Now that you have a visual for the room, consider details. If you are using an altar, how will you design a worship center for the altar? How will you coordinate the altar with the larger visual for the room? Consider colors, texture, objects that will represent key symbols, sounds, smells, and things to touch. Don’t overdo; sometimes less is more. If you end up with too many symbols, congregants will not focus on the key symbol; they will be distracted. Be sure that you understand why you are using a specific symbol.

Thursday, January 22, 2015

Start a Quiet Pentecost in your Congregation in 2015

The ministry of spiritual formation is becoming the leaven in the Bread of Jesus Christ—gradually forming and shaping the culture and ethos of our congregation. We are raising up spiritual leaders and empowering them in their calling. The ministry provides the container for a committed core group to delve deeper into spiritual practice. We are enabling members to reach out into the world and become agents of God’s redemptive, saving grace. (p. 105, A Quiet Pentecost)

These powerful words come from Cherri Johnson at First United Methodist Church in Baton Rouge, Louisiana. They reflect the depth of commitment, community, and spiritual awakening that occurs when people live the Christ-like life of prayer and surrender. As individuals steep themselves in spiritual disciplines, particularly daily prayer, they receive assurance of the Spirit’s invitation to the devoted life of love. Cherri Johnson shares how she developed a focused ministry in spiritual formation over a period of 10 years and the way individuals who have been taught the ways of prayer and small group spiritual formation have created a climate of profound love and service within this congregation.
Cindy Serio describes what can happen when we pray regularly.

One morning as I was meditating on Luke 4:18, these words shimmered off the page straight into my heart: “proclaim release to the captives.” Suddenly I knew God was sending me to the women at a local prison. After a long conversation with the chaplain, he asked me why I was there and I was honest: “I don’t know. I only know that God wants me to be here. He smiled a knowing smile and said, “Follow me.” (p. 60)

Cindy Serio’s story of the impact of her listening ministry with incarcerated women shows how one loving person can make a difference in the lives of many individuals.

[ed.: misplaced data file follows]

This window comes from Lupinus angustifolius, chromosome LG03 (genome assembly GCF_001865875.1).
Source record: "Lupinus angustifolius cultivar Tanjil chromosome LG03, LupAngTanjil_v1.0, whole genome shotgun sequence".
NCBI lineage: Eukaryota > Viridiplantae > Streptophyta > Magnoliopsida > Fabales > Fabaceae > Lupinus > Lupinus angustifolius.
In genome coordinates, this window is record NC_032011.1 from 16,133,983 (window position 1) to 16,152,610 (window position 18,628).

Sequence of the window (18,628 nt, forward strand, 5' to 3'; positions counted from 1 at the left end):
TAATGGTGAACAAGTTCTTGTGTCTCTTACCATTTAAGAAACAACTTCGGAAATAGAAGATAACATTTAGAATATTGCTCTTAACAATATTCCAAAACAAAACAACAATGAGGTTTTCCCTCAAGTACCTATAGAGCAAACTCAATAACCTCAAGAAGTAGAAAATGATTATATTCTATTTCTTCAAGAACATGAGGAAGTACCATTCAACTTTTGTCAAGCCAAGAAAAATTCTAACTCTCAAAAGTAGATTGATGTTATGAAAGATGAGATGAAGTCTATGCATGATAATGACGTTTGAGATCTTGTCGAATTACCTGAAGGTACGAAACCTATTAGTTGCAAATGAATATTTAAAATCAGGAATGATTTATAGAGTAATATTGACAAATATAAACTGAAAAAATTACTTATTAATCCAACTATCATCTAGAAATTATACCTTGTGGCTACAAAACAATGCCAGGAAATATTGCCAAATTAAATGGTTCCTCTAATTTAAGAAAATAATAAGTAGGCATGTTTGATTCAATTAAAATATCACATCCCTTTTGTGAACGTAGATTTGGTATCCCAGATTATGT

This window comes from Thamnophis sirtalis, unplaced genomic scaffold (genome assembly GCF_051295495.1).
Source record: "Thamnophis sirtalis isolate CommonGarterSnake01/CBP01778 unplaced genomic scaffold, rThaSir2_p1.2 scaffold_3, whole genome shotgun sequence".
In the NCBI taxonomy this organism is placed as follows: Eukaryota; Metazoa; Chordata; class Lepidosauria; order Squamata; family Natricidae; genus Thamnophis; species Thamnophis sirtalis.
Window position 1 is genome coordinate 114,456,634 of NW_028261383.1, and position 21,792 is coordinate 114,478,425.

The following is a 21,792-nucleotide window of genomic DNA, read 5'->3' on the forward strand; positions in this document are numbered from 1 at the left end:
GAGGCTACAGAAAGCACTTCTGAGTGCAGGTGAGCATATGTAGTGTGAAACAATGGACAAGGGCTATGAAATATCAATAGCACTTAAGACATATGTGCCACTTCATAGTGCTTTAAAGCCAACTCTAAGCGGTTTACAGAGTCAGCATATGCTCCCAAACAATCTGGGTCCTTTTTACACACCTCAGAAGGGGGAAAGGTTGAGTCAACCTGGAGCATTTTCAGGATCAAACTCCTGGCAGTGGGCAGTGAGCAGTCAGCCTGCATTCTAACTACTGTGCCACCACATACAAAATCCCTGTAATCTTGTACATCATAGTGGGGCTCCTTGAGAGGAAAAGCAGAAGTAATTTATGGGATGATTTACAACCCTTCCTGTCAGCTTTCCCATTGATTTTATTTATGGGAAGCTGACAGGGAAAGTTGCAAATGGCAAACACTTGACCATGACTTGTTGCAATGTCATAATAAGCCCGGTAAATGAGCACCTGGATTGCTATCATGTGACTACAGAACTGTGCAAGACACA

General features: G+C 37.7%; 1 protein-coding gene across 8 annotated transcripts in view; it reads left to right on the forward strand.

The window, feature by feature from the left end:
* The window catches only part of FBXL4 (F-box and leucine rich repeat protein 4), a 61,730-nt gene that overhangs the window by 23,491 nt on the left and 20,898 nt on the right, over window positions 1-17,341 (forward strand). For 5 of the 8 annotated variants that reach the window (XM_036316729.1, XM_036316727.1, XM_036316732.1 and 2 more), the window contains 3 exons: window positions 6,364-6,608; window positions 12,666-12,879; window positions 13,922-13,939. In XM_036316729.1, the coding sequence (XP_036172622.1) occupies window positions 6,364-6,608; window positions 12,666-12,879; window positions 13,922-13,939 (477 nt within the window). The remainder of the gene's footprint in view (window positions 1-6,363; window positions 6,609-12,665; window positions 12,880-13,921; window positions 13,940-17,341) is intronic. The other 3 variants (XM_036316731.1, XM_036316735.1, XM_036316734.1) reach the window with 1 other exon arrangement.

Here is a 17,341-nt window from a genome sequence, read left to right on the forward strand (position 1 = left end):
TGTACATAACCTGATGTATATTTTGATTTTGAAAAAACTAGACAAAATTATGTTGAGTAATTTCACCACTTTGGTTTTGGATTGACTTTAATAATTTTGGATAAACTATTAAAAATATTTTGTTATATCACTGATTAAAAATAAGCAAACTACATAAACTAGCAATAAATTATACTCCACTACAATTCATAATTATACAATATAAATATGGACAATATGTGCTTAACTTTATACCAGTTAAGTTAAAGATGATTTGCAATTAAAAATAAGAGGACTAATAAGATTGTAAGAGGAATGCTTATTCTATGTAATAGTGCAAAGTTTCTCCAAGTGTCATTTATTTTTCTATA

As individuals within congregations learn to pray together, congregations can be enlivened by a new sense of mission and purpose. Brenda Buckwell tells the powerful story of a fragile urban congregation that found new life as their leadership team learned to pray the scripture together over several months.
I was astonished. The leadership team of the small urban congregation had just signed their death certificate. In response to the question “What is your greatest desire in ministry?” a tenterhearted gentleman in his early seventies, with head held high, stated, “To keep the doors of the church open until the oldest generation dies.” The team was not surprised by the man’s response. . . . In my astonishment, I paused a moment and then leveled the playing field of mission and ministry for this congregation. With a deep breath and the infilling of the Spirit, I replied: “You can certainly do that if you would like. I can speak to the bishop about sending someone here to your declining ministry to do just that, close the congregation. I am just not that pastor. If you would like to venture forth with me, we can discover God’s desire and mission for this congregation together.” Now it was the team’s turn to be surprised. That very night the leadership team had their first experience of lectio divina, and the journey to amazing new life began at First United Methodist Church in Zanesville, Ohio. (pp. 49-50)

After six months prayerfully discerning mission together, the team unanimously decided to open The LifeWell Free Store in unused areas of their downtown church building. An ecumenical board was created. The community embraced this store where “no money changed hands” and the congregation now thrives.
            As we begin the New Year, invite the Holy Spirit into your heart and into your congregation anew. The book, A Quiet Pentecost: Inviting the Spirit into Congregational Life, relates the experience of more than 40 people who are teaching spiritual practices to individuals and to their church councils and other decision-making bodies. The model for our awakening is taken from John 20 in which Jesus comes among the discouraged disciples after his crucifixion, astonishes them with His presence proclaiming: “Peace be with you.” As He breathes the Holy Spirit upon them, He commissions them for their ministry in the name of the Resurrected One.

            Jesus invites us in the same way today. A Quiet Pentecost is designed to encourage you as well as guide you in deepening your spiritual formation ministry. Video resources are now available to use along with the book’s study guide on this blog. Look around the new tabs at the top of the page. Use these with your planning group along with the study guide.

Let 2015 be the year to receive new life in the Holy Spirit, as we learn to listen for Jesus’ guidance.
Post and photo from: Upper Room Book Blog: Click on the link for easy access to ordering A Quiet Pentecost from Upper Room Books.